5. Thanks for the post, Jeff. I was bothered by the article but I’m having trouble articulating why (in fact, the window has been sitting open on my desktop since saturday waiting for me to write a pithy blog post about it… not gonna happen).

    Part of my problem with the article is that the tone and subjects he chose to profile all create the sense of an elitist upper-upper-middle-class point of view that I find fascinating (that’s also why I read the Sunday Vows features) but still have a hard time connecting to (even though they’re admittedly not too far removed from my own socio-economic circles).

    There was also a really self-satisfied tone to what the couples had to say, or maybe with how it was presented in the article, that really turned me off. I know I’m occasionally guilty of the same thing (“Yes, we’ve been together SEVEN YEARS.”), but it still turns me off.

    I’m not explaining this very well.

  6. I think the author of the article, much like the pictures, tended to overly rely on the stereotypes of being gay and, as a result, focused too much on how those (stereotyped) attributes might then morph when gays marry.

    As people mentioned, gaydom is not universally fixated by trendy clothes, dinner parties, and appointing our homes and selves with the latest consumerist soma. Many of us live fairly frugal lives and are extremely content with the quietness and simplicity of that choice. Getting married, for many gay people, isn’t about magnifying the decadent-life nor is it about keeping the party alive merely in the context of a mutual commitment. It’s something more humanly universal and base.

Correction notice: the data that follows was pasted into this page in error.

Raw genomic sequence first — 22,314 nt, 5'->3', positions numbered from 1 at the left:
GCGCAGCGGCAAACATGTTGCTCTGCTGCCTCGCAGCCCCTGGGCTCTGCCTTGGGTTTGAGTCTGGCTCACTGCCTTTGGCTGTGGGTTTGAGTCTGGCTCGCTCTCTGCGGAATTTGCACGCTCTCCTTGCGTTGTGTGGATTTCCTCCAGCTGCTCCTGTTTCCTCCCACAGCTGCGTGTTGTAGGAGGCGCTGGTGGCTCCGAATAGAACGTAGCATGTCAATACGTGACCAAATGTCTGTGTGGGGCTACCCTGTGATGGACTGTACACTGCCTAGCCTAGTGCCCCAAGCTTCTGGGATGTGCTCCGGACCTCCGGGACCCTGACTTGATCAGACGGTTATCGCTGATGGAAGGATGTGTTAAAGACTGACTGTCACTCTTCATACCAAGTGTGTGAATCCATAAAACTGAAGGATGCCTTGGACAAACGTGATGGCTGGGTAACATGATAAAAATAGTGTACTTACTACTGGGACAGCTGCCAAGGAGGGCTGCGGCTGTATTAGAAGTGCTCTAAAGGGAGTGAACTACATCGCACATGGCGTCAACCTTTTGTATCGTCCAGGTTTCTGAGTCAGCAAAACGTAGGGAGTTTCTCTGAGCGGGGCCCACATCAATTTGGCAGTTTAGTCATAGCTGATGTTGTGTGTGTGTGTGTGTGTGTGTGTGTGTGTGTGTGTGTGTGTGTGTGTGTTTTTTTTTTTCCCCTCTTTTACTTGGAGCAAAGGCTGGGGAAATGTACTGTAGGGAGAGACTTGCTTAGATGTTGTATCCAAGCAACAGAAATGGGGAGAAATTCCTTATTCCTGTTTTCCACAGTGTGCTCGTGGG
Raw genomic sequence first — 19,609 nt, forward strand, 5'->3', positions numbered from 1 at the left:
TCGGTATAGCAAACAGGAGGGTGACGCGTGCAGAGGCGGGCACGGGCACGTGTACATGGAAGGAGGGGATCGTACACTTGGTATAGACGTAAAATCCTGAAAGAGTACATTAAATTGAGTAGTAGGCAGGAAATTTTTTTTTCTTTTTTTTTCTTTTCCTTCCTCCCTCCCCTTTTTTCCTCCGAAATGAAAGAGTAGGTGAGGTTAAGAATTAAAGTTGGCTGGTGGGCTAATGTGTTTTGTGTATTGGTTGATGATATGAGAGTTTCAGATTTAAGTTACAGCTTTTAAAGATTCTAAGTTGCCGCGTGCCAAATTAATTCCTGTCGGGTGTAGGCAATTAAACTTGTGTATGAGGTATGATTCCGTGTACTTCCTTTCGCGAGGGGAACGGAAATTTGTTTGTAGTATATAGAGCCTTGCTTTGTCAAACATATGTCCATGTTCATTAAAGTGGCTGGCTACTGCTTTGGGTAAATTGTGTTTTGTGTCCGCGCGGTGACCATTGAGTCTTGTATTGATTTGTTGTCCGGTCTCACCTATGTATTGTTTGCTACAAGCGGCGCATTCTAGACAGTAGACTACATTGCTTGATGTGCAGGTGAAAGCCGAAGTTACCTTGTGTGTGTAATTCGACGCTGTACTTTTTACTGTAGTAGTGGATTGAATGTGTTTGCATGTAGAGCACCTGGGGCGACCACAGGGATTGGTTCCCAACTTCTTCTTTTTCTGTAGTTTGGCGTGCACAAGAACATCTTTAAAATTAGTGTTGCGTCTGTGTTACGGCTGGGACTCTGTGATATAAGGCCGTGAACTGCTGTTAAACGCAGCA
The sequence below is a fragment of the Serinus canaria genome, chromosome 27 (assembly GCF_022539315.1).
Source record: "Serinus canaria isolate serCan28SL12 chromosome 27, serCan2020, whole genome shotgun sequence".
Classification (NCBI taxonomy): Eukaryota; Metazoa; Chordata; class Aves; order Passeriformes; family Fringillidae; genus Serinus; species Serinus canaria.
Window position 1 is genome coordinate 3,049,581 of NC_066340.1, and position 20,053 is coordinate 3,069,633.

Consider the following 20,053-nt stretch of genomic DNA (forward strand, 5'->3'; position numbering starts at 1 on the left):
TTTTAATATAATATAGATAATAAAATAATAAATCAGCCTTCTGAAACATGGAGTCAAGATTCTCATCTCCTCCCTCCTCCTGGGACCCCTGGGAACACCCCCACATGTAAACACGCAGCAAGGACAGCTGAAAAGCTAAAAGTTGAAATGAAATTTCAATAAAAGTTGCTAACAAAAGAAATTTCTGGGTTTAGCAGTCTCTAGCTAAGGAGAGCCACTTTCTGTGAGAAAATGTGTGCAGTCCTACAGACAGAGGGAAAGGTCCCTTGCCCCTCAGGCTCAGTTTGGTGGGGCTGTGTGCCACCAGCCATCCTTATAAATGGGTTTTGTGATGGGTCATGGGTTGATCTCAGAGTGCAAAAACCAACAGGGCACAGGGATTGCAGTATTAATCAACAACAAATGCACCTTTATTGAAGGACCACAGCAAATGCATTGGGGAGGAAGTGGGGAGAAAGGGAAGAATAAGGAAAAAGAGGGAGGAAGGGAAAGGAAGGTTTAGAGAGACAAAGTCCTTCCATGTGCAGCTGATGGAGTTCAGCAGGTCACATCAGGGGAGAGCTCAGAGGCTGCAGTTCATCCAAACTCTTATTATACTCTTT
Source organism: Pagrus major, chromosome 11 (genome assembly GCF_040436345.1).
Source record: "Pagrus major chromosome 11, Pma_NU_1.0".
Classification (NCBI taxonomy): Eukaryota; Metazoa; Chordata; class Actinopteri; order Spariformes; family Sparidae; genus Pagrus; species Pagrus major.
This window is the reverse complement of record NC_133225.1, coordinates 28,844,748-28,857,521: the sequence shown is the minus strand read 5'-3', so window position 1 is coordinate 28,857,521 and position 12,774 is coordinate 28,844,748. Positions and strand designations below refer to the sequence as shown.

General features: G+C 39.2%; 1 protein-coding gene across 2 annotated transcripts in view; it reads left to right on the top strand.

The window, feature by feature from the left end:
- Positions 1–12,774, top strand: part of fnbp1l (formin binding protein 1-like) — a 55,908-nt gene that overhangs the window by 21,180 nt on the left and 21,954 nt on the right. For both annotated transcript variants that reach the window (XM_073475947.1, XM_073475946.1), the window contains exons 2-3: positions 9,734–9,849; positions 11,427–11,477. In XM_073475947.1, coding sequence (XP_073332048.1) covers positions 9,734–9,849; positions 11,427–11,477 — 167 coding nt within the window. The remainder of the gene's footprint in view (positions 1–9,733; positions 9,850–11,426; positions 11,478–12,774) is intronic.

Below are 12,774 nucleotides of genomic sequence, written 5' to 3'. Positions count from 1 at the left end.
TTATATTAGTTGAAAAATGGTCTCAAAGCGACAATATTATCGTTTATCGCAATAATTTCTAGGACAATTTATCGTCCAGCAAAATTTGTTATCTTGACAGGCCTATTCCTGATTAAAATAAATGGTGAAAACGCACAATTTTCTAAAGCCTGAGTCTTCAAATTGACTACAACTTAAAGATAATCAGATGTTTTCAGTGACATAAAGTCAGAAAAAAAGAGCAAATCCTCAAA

For many contemporary gays the choice of a permanent union is probably more about taking a wild chance that you and someone else can make it together and, over time, successfully weather the various atrocities life undoubtedly deals us all.

    No one knows what craziness the future will certainly bring but only that it shall. A union with someone else with whom you are in-love is a wise attempt at reigning in the onslaught of life’s horrors and possibly creating some beachhead when events get too unwieldy for any one individual alone. Marriage for gays, like straights, is probably more about carving out a little plot of sanctuary in the storminess of life — with someone you dearly love. And this says nothing about the desire of these two people to grow over time together ever closer.